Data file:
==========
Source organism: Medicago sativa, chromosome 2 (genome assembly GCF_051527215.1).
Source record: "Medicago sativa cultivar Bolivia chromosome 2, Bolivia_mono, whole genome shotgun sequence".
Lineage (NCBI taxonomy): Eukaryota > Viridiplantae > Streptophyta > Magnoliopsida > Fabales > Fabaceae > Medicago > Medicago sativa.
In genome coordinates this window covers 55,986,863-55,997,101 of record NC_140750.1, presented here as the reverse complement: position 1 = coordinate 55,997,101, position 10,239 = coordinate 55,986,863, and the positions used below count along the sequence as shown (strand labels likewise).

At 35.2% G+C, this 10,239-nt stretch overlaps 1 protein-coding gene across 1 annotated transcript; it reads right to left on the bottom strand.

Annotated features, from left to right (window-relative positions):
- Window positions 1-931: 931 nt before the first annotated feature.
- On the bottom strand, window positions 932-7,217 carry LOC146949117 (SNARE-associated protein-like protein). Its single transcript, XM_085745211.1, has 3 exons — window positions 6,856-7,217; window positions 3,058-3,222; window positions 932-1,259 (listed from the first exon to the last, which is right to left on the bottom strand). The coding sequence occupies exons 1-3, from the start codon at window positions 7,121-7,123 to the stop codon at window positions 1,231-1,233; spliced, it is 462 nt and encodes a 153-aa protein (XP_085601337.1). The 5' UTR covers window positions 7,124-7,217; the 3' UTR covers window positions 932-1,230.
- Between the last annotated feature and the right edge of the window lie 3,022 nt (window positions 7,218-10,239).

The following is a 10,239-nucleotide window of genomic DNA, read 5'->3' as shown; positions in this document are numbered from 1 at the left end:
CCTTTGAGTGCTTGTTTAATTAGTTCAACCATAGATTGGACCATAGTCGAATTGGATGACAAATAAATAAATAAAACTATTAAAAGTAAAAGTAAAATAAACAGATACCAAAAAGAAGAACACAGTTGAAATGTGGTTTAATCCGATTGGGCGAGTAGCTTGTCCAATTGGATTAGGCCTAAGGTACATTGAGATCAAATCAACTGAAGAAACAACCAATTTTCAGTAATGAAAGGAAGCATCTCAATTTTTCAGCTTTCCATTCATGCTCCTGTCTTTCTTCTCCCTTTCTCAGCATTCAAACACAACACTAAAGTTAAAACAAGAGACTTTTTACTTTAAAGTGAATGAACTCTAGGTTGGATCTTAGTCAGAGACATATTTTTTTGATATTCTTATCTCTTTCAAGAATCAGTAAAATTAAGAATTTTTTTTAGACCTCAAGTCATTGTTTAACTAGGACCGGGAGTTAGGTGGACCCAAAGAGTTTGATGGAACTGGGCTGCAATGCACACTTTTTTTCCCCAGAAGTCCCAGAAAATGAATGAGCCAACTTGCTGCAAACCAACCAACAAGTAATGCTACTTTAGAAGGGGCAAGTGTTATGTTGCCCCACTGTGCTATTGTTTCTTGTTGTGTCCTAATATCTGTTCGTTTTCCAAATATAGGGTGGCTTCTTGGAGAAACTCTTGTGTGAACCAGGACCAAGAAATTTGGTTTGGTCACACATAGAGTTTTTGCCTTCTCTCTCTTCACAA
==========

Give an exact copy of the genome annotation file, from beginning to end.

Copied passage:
Source organism: Medicago sativa, chromosome 2 (genome assembly GCF_051527215.1).
Source record: "Medicago sativa cultivar Bolivia chromosome 2, Bolivia_mono, whole genome shotgun sequence".
Lineage (NCBI taxonomy): Eukaryota > Viridiplantae > Streptophyta > Magnoliopsida > Fabales > Fabaceae > Medicago > Medicago sativa.
In genome coordinates this window covers 55,986,863-55,997,101 of record NC_140750.1, presented here as the reverse complement: position 1 = coordinate 55,997,101, position 10,239 = coordinate 55,986,863, and the positions used below count along the sequence as shown (strand labels likewise).

At 35.2% G+C, this 10,239-nt stretch overlaps 1 protein-coding gene across 1 annotated transcript; it reads right to left on the bottom strand.

Annotated features, from left to right (window-relative positions):
- Window positions 1-931: 931 nt before the first annotated feature.
- On the bottom strand, window positions 932-7,217 carry LOC146949117 (SNARE-associated protein-like protein). Its single transcript, XM_085745211.1, has 3 exons — window positions 6,856-7,217; window positions 3,058-3,222; window positions 932-1,259 (listed from the first exon to the last, which is right to left on the bottom strand). The coding sequence occupies exons 1-3, from the start codon at window positions 7,121-7,123 to the stop codon at window positions 1,231-1,233; spliced, it is 462 nt and encodes a 153-aa protein (XP_085601337.1). The 5' UTR covers window positions 7,124-7,217; the 3' UTR covers window positions 932-1,230.
- Between the last annotated feature and the right edge of the window lie 3,022 nt (window positions 7,218-10,239).

The following is a 10,239-nucleotide window of genomic DNA, read 5'->3' as shown; positions in this document are numbered from 1 at the left end:
CCTTTGAGTGCTTGTTTAATTAGTTCAACCATAGATTGGACCATAGTCGAATTGGATGACAAATAAATAAATAAAACTATTAAAAGTAAAAGTAAAATAAACAGATACCAAAAAGAAGAACACAGTTGAAATGTGGTTTAATCCGATTGGGCGAGTAGCTTGTCCAATTGGATTAGGCCTAAGGTACATTGAGATCAAATCAACTGAAGAAACAACCAATTTTCAGTAATGAAAGGAAGCATCTCAATTTTTCAGCTTTCCATTCATGCTCCTGTCTTTCTTCTCCCTTTCTCAGCATTCAAACACAACACTAAAGTTAAAACAAGAGACTTTTTACTTTAAAGTGAATGAACTCTAGGTTGGATCTTAGTCAGAGACATATTTTTTTGATATTCTTATCTCTTTCAAGAATCAGTAAAATTAAGAATTTTTTTTAGACCTCAAGTCATTGTTTAACTAGGACCGGGAGTTAGGTGGACCCAAAGAGTTTGATGGAACTGGGCTGCAATGCACACTTTTTTTCCCCAGAAGTCCCAGAAAATGAATGAGCCAACTTGCTGCAAACCAACCAACAAGTAATGCTACTTTAGAAGGGGCAAGTGTTATGTTGCCCCACTGTGCTATTGTTTCTTGTTGTGTCCTAATATCTGTTCGTTTTCCAAATATAGGGTGGCTTCTTGGAGAAACTCTTGTGTGAACCAGGACCAAGAAATTTGGTTTGGTCACACATAGAGTTTTTGCCTTCTCTCTCTTCACAA